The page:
just hits well for men, because guys like stuff in your face and pulling no
punches.

GROSS: So what goes over best with the Promise Keepers?

Mr. STINE: Well, I mean, you know, they just--the whole idea of what men are
and that we have so few facilities in this country that, you know, just allow
men to be men, you know, and I talk about that. It's like, women--I love
them. I mean, there's no anti-women. Promise Keepers is designed to teach
men to be great husbands and great fathers. That's what it's for. It's to
give them a sense of their purpose on this Earth and their value that they
have to give to culture and society. But you know, I like to joke with them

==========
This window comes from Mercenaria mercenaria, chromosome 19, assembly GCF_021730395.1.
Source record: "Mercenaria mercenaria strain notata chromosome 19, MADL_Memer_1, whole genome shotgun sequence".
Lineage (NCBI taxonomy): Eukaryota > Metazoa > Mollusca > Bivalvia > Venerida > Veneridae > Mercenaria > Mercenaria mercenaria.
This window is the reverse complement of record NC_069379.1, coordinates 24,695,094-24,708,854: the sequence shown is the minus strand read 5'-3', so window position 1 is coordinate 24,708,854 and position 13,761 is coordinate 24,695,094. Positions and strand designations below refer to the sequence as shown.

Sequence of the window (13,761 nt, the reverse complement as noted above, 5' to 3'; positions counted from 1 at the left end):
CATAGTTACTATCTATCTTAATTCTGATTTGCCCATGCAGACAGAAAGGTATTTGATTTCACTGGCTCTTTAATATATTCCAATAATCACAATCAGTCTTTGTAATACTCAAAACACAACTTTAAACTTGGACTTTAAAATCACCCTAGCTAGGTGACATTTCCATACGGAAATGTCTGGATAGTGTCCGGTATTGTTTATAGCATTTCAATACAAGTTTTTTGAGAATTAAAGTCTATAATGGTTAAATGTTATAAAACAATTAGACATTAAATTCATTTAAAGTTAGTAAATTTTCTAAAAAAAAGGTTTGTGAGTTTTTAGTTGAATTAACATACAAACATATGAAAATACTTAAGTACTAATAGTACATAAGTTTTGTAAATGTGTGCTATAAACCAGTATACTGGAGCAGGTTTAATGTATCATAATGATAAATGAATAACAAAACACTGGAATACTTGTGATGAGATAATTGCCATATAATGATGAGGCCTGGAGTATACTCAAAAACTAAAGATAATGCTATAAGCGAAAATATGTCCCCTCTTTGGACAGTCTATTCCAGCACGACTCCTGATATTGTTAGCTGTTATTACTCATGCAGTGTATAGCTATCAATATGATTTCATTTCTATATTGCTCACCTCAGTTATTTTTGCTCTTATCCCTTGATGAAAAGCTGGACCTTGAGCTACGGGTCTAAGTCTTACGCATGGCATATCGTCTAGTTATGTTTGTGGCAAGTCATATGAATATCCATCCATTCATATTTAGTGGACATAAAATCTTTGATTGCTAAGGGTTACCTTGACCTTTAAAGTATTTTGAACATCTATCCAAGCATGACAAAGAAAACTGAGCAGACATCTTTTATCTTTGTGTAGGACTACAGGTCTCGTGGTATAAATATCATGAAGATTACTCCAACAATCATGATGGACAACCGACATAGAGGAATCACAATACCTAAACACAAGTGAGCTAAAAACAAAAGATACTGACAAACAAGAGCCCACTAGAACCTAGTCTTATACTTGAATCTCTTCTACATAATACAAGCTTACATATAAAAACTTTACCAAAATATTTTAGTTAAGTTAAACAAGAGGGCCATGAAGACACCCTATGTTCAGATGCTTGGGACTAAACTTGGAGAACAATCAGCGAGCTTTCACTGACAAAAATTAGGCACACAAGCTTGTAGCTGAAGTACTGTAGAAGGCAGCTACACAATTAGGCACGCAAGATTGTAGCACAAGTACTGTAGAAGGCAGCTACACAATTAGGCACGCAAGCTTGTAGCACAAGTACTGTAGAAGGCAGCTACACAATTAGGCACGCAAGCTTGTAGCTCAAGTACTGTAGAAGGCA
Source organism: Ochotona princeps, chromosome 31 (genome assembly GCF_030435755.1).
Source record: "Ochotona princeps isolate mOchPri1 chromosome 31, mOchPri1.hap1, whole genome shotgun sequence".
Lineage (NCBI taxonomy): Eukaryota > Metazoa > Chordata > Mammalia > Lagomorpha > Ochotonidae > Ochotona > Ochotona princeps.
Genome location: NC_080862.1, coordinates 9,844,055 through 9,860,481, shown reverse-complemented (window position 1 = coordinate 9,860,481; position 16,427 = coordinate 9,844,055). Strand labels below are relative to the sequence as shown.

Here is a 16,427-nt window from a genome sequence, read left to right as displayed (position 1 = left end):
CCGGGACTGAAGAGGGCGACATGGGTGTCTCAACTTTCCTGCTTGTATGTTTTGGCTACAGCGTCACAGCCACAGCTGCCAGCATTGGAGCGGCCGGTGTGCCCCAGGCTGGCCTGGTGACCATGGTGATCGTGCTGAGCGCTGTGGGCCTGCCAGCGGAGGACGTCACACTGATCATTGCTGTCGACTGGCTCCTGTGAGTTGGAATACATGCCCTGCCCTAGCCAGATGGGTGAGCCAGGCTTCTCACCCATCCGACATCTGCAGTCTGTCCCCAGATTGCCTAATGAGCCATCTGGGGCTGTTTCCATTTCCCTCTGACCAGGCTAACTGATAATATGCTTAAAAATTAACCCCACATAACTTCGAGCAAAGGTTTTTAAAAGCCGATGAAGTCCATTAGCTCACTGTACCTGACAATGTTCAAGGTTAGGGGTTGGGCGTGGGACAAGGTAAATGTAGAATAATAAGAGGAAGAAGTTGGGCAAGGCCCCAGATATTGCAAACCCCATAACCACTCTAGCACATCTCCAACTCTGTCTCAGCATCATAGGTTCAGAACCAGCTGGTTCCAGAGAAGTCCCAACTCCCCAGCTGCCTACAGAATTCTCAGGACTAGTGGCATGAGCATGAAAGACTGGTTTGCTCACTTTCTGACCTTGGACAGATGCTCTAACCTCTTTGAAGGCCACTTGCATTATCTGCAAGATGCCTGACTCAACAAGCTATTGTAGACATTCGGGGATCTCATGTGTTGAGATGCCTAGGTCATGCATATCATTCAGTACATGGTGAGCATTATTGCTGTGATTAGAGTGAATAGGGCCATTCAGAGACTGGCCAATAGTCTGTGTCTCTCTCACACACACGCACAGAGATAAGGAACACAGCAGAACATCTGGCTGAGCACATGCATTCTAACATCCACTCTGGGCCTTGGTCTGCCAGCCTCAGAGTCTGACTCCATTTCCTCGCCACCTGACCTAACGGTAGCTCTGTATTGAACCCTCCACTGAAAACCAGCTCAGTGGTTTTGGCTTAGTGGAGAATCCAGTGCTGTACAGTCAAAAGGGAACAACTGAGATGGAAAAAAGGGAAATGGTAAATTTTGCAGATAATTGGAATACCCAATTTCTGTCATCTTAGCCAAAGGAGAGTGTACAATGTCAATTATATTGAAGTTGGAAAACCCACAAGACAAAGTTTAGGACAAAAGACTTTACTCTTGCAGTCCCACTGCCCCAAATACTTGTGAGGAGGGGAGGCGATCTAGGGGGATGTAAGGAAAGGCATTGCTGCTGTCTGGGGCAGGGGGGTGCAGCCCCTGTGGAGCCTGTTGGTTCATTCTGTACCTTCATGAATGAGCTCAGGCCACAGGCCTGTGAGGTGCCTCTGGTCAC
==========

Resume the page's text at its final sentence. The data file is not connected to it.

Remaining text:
as men and let them feel like, hey, it's guy's event, you know, and you can go
use the women's rest room; you don't have to put the seat down. I love that.
You know, finally, you know, we can be free from that.

'Cause that's what I've heard my whole life from my wife, `Put the seat down.'
And I asked her why, and she says, `Because if you don't, when I go potty in
the middle of the night, I fall in the toilet.' That's what my wife told me.
I'm thinking, you know, `Every time you go potty, you sit. I sit down half
the time. I'm not nearly as experienced at it as you are, and yet I've
managed to never fall into the toilet. I'm sorry, but if you have to sit down
every time you go potty, and you don't make sure the seat's there, you deserve
to fall in the toilet. That's your punishment for not using your neck.' So
anyways, stuff like that.

GROSS: How come you say `go potty,' which is a word that people use when